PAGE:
Take out a map of the world: it’s impossible to miss the lines demarking nation states. The rupture, erasure and displacement of these lines fill history books, news bulletins and many a common room debate. However, the same consideration is not given to the colours tying nation-states into continents and regions.
By contrast, in the contemporary international system, the relevance of nation states is on the wane, and the significance of clusters bound together by geography has increased—terms such as the Middle East, NATO (North Atlantic Treaty Organisation) and the European Union are commonplace in foreign policy discussions. In his 1983 book called Imagined Communities, political scientist Benedict Anderson coined a term with the same name. Anderson argued that nations or communities are largely imagined, tied more so by language, culture and politics than by personal bonds between the residents of the country. Geographical regions are fast developing into Andersonian imagined communities with dense and entrenched inter-dependent economic, strategic and regulatory institutions. The genealogy of these constructions, that is the way in which these regional taxonomies came to be, becomes consequential—even if it is not often perceived to be so. Therefore, analysing the hidden power and the political significance of these physical and mental maps—or cartopolitics—is important for both the geo-political analyst and the cultural theorist.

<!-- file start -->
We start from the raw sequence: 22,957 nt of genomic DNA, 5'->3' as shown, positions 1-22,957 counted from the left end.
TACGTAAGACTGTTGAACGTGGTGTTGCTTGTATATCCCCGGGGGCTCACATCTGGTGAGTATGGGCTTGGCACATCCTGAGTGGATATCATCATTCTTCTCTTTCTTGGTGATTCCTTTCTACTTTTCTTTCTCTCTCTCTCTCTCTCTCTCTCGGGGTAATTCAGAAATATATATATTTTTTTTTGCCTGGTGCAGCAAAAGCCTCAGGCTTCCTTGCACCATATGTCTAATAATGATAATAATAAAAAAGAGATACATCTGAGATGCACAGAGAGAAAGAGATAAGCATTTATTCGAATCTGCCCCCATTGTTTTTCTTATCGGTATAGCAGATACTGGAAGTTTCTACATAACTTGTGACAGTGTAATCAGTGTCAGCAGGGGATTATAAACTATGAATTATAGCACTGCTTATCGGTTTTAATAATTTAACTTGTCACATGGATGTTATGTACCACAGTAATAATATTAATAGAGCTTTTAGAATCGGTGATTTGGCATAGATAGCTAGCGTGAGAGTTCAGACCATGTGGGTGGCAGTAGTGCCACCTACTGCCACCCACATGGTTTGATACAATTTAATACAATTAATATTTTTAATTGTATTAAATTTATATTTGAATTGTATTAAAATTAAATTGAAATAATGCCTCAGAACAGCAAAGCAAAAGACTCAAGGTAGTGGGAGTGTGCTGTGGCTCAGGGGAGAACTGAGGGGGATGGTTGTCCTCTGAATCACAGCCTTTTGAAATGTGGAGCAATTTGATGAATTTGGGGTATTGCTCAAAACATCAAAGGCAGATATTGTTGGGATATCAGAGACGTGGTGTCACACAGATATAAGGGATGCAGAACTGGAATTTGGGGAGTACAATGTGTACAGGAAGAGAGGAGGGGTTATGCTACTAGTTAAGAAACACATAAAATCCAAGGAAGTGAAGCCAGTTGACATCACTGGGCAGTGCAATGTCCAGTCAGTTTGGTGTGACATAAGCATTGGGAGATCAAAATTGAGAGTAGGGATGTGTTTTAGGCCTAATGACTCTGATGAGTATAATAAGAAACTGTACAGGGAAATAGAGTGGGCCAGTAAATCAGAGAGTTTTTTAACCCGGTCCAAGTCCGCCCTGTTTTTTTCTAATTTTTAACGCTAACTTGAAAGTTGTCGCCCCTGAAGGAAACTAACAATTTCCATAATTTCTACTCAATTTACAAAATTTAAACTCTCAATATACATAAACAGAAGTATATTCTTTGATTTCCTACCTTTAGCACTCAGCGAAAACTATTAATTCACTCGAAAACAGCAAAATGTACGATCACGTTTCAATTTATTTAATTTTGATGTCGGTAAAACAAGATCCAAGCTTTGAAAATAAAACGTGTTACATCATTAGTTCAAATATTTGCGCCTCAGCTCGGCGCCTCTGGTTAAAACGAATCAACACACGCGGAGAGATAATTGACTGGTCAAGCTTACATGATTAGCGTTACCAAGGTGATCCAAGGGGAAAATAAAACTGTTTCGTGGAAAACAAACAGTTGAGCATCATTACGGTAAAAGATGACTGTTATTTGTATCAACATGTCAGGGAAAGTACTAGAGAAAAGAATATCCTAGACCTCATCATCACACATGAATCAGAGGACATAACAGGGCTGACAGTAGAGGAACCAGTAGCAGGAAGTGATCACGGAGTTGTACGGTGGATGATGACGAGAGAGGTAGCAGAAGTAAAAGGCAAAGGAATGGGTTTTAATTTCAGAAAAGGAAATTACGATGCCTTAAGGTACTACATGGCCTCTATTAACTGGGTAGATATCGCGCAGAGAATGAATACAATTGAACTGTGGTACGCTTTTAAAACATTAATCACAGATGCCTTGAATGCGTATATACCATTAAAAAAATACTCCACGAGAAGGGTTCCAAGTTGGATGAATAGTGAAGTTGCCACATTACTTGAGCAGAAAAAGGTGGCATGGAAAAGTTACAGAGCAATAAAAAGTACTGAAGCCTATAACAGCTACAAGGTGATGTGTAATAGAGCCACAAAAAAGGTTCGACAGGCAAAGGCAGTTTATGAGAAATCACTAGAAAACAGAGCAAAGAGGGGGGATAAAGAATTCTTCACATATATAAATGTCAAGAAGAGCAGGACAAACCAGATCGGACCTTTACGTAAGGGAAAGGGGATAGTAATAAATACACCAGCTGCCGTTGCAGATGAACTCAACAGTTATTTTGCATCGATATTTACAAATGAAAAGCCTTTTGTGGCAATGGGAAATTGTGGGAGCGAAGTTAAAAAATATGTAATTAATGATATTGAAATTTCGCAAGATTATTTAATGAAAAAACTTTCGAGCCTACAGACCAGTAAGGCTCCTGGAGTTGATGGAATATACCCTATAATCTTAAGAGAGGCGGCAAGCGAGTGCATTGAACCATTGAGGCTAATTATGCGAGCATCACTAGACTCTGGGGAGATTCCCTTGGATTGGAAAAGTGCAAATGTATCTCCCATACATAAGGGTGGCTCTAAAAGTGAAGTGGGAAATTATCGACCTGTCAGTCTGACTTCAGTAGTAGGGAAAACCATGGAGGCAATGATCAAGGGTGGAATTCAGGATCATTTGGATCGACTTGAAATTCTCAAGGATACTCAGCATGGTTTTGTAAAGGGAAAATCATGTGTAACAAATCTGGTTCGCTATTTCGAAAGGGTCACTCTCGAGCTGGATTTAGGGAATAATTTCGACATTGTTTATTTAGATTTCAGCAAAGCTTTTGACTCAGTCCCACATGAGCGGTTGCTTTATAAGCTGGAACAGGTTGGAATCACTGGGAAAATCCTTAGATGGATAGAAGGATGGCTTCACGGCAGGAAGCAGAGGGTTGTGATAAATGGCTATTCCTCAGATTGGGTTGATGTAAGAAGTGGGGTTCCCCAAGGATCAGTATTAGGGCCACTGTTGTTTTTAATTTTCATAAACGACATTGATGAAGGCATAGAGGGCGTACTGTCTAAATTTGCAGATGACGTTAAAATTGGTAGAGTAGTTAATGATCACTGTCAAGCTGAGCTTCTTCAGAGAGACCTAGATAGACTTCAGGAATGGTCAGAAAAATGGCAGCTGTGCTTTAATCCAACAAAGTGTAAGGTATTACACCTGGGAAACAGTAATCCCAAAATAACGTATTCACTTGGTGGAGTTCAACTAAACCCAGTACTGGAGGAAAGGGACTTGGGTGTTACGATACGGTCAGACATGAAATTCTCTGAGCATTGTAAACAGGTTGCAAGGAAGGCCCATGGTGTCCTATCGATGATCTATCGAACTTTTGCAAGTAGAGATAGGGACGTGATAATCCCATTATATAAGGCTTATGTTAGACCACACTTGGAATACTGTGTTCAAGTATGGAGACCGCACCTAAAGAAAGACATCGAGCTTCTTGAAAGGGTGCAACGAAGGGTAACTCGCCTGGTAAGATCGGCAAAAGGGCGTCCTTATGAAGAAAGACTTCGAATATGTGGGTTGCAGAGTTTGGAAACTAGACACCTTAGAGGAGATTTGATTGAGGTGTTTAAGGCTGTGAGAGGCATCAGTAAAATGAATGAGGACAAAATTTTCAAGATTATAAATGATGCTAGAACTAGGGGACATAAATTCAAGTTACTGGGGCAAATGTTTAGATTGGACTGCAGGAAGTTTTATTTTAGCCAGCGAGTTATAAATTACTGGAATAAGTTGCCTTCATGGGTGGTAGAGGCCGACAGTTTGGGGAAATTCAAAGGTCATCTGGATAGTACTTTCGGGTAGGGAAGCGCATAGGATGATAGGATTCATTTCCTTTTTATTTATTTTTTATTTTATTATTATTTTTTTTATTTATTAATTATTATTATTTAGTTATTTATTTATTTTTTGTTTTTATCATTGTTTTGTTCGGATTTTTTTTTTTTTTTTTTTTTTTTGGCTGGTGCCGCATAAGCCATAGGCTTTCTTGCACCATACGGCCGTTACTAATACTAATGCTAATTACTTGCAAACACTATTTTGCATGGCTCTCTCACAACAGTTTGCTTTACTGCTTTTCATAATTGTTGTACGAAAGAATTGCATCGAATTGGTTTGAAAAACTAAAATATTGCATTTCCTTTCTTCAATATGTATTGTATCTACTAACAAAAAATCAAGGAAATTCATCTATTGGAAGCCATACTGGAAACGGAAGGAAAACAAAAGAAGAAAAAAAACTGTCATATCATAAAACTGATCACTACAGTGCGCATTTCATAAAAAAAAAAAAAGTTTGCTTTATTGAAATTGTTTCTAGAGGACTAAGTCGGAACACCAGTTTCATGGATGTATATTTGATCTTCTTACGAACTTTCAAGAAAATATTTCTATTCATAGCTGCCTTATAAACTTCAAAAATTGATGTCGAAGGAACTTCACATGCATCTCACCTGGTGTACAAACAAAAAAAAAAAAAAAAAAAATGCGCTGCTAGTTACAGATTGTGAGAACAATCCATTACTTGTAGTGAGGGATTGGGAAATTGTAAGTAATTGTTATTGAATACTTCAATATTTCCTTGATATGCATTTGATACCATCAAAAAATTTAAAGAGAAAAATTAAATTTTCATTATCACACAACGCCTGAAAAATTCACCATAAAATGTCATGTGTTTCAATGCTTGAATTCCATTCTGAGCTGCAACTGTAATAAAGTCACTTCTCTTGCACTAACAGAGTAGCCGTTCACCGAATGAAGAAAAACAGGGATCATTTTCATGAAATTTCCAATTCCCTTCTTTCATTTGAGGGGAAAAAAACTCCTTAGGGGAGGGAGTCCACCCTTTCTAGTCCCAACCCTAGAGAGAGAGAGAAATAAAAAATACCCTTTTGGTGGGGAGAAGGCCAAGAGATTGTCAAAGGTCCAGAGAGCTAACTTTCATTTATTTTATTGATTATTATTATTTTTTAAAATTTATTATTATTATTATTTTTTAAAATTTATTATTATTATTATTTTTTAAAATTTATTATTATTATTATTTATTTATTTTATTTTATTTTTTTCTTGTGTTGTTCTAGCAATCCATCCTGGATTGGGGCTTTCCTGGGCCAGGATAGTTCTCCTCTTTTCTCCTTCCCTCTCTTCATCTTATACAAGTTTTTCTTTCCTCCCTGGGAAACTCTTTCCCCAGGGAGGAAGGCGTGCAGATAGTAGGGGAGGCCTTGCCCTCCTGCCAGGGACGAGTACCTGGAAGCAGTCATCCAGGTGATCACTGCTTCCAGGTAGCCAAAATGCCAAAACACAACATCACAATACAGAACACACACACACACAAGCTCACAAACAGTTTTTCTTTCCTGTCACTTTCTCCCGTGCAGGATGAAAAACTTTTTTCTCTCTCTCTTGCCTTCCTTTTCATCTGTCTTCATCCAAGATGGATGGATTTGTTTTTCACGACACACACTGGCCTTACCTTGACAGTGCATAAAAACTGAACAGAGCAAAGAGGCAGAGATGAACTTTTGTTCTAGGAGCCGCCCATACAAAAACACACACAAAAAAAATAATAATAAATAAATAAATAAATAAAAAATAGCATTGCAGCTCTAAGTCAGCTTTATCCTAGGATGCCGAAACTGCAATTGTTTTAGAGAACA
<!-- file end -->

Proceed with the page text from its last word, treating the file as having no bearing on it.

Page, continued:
In a 2013 article published in The American Interest—a foreign policy magazine—Rory Medcalf, an Australian strategist and scholar wrote about how the names given to various regions by imperialist regimes influenced the power these regions came to hold. He notes, “…Cartographic terms can have tangible effects. Material realities are what they are, but their meaning in terms of strategic interests and intentions is never self-explanatory. Those meanings, in turn expressed through symbols such as language and map-making, have a way of recursively shaping material realities and political choices.”
Medcalf suggests that the names given to regions have strategic, economic and institutional power. These regions, and the way in which they are defined for us in textbooks, the media and scholarship, command our imaginations by dictating how we construct particular associations while silencing others. This distorts our analysis and decisions. As Richard Heuer, a former Central Intelligence Agency veteran points out, analysts and strategists invariably use heuristics to simplify the overwhelming complexity inherent in global affairs.
Consider, for example, the case of Sri Lanka: historically classified as a South Asian state, the Sri Lanka of our imagination has been culturally, strategically and economically glued to the Indian hinterland. Although Sri Lanka can be thought of as either a South Asian state or an Indian Ocean one, the associations and images that our mind conjures in each case, seemingly sub-consciously, are quite different. One is perhaps the diversity, rich history, creaking bureaucracy and poverty of the Indian sub-continent, the other, sun-kissed beaches, global trade routes and geo-political jostling. The South Asian construct creates a imagined community comprising Sri Lanka, India, Pakistan, Bangladesh and Nepal, while downplaying Sri Lanka’s historic community with the Arab trading states to the west, the Theravada Buddhist countries to the east and the south east Asian port cities of Penang, Malacca and Singapore.